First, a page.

Philippines asked help from china for Rare Earth Minerals Exploration but ignored

Rare Earth Mineral. Photo: Wikipedia

As defined by IUPAC, rare earth elements ("REEs") or rare earth metals are a set of seventeen chemical elements in the periodic table, specifically the fifteen lanthanides plus scandium and yttrium. Scandium and yttrium are considered rare earth elements since they tend to occur in the same ore deposits as the lanthanides and exhibit similar chemical properties.

Despite their name, rare earth elements (with the exception of the radioactive promethium) are relatively plentiful in the Earth's crust, with cerium being the 25th most abundant element at 68 parts per million (similar to copper). However, because of their geochemical properties, rare earth elements are typically dispersed and not often found concentrated as rare earth minerals in economically exploitable ore deposits. It was the very scarcity of these minerals (previously called "earths") that led to the term "rare earth". The first such mineral discovered was gadolinite, a compound of cerium, yttrium, iron, silicon and other elements.

Rare earth minerals are used for the production of  high powered war weapons, Wind Mill, Smart phones, High power magnets and lots of uses for producing a modern gadgets. As reported in the Business Mirror, "MGB eyes search for rare earth mineral sites in Q1" the Philippines is likely to engage in Rare Earth Element production in Palawan and Northern part of Luzon.

The government aims to identify by the first quarter potential mining tenements for the Philippines's venture into rare earth elements (REE) production, the Mines and Geosciences Bureau (MGB) said on Wednesday (January 2, 2013).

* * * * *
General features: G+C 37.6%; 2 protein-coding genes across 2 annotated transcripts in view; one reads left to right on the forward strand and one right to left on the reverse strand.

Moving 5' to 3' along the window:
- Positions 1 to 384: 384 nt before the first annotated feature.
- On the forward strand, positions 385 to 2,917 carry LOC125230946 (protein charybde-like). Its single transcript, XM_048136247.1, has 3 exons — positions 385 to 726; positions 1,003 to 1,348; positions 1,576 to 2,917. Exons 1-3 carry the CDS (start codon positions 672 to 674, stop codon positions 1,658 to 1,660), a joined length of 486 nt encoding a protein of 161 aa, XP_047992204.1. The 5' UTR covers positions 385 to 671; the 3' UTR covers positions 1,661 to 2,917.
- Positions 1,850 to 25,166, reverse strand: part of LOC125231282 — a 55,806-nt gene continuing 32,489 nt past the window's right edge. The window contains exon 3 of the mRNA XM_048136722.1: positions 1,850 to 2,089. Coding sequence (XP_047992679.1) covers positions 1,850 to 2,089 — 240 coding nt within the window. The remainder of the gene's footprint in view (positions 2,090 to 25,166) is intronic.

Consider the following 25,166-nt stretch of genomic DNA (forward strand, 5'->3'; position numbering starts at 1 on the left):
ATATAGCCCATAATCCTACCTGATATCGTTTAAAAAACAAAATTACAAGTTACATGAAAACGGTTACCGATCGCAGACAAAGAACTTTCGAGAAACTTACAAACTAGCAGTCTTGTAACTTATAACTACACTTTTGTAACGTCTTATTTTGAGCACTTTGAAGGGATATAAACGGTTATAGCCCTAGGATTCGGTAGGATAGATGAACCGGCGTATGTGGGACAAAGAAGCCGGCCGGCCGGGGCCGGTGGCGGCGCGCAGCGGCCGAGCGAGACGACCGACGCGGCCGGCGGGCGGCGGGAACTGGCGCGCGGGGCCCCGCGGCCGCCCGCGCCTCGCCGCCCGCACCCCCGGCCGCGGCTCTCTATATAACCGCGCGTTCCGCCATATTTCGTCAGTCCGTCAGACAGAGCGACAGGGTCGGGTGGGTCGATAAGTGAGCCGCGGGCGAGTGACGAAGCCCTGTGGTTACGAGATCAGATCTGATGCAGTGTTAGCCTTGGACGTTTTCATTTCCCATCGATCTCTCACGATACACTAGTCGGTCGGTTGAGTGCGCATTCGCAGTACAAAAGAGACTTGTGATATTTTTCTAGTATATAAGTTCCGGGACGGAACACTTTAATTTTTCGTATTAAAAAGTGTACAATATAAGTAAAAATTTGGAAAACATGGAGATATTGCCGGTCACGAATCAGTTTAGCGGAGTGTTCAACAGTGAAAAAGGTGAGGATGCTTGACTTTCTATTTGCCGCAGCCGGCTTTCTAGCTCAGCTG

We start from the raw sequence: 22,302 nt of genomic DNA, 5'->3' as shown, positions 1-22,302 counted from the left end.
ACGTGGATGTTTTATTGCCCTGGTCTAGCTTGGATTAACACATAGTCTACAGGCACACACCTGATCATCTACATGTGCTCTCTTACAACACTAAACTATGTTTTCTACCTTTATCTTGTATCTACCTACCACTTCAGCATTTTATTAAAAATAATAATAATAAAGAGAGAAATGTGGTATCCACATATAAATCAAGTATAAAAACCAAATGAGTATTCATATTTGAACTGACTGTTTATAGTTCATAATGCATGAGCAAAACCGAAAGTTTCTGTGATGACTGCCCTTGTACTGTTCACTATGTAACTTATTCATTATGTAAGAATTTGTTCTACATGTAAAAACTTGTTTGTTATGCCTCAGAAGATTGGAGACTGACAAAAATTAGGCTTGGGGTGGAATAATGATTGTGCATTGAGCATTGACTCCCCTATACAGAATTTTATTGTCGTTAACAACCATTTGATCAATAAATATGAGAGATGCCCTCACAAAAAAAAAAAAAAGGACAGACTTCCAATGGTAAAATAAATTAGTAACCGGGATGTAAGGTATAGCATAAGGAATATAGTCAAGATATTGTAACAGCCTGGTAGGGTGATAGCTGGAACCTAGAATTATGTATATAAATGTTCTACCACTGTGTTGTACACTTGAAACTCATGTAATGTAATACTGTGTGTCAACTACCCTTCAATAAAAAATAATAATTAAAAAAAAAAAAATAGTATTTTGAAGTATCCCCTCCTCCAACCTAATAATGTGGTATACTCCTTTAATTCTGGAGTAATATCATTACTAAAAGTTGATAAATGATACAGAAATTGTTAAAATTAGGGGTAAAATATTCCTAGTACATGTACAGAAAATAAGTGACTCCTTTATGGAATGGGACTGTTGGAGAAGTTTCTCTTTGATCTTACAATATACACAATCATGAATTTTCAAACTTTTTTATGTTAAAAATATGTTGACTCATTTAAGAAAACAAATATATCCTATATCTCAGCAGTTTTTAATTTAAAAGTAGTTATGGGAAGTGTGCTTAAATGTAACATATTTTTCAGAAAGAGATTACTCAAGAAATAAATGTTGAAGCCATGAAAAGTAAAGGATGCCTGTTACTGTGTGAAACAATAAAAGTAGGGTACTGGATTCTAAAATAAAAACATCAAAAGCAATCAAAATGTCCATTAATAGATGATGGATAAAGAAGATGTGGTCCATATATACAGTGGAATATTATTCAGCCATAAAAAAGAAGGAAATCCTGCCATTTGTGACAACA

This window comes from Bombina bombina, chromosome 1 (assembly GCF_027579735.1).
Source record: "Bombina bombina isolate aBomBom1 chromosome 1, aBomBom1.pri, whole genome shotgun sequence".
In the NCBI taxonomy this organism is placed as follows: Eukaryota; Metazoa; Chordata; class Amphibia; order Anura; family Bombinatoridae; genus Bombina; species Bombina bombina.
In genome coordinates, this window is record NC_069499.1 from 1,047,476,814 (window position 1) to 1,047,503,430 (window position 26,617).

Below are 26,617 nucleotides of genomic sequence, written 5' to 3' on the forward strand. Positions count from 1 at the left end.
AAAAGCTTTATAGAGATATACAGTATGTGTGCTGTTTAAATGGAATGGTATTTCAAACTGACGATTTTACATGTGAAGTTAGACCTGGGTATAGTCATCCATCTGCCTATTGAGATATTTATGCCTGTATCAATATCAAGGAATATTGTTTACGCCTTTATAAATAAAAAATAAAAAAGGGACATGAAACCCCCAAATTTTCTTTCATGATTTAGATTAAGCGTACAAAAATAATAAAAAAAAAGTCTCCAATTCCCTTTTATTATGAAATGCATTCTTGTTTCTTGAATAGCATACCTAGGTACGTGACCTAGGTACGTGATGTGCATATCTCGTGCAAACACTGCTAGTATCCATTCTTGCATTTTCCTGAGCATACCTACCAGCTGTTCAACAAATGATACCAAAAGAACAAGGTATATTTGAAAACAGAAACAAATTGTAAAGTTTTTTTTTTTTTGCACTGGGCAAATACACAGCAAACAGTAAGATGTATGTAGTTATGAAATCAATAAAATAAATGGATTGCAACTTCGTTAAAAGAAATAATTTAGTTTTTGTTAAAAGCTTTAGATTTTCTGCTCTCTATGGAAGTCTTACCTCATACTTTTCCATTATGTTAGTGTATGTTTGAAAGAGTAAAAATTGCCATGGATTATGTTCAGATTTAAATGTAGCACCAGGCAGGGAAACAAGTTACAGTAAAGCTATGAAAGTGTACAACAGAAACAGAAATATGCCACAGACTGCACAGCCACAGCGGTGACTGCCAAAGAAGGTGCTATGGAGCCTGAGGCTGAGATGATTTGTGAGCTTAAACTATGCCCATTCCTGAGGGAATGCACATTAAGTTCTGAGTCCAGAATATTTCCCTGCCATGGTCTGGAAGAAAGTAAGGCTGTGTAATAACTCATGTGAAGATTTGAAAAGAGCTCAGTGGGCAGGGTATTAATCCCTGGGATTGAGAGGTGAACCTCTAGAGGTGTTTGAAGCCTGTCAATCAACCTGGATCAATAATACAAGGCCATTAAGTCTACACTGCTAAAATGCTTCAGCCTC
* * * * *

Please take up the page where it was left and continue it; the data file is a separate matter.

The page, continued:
"In fact, we have already found potential areas to explore and these areas are also close to copper-gold mines. Notably, Palawan and Nueva Vizcaya are the best places to start," said MGB Director Leo Jasareno.

REE are the raw materials for producing electronics and other modern-day gadgets.

The MGB earlier said P20 million has been set aside for the REE venture.

The Philippines's bid to develop REE production comes after China capped exports of the commodity more than a year ago.

Manila sought help from state-run China Geological Survey for the exploration program, but no such assistance was forthcoming after tensions between the two countries heightened because of competing claims over portions of the West Philippine Sea, believed a treasure trove of oil and gas reserves.

"So far, we have received no word from them," Jasareno said.

China, which controls about 97 percent of the world's rare elements, has reduced its export quota to gain control over global prices of the commodity.

Prices of the metals however have gone down over the past several months, with China's biggest producers cutting production to halt the slide.

Also called the "metals of the future," REE are used in the production of weapons guidance systems and other space age technologies.

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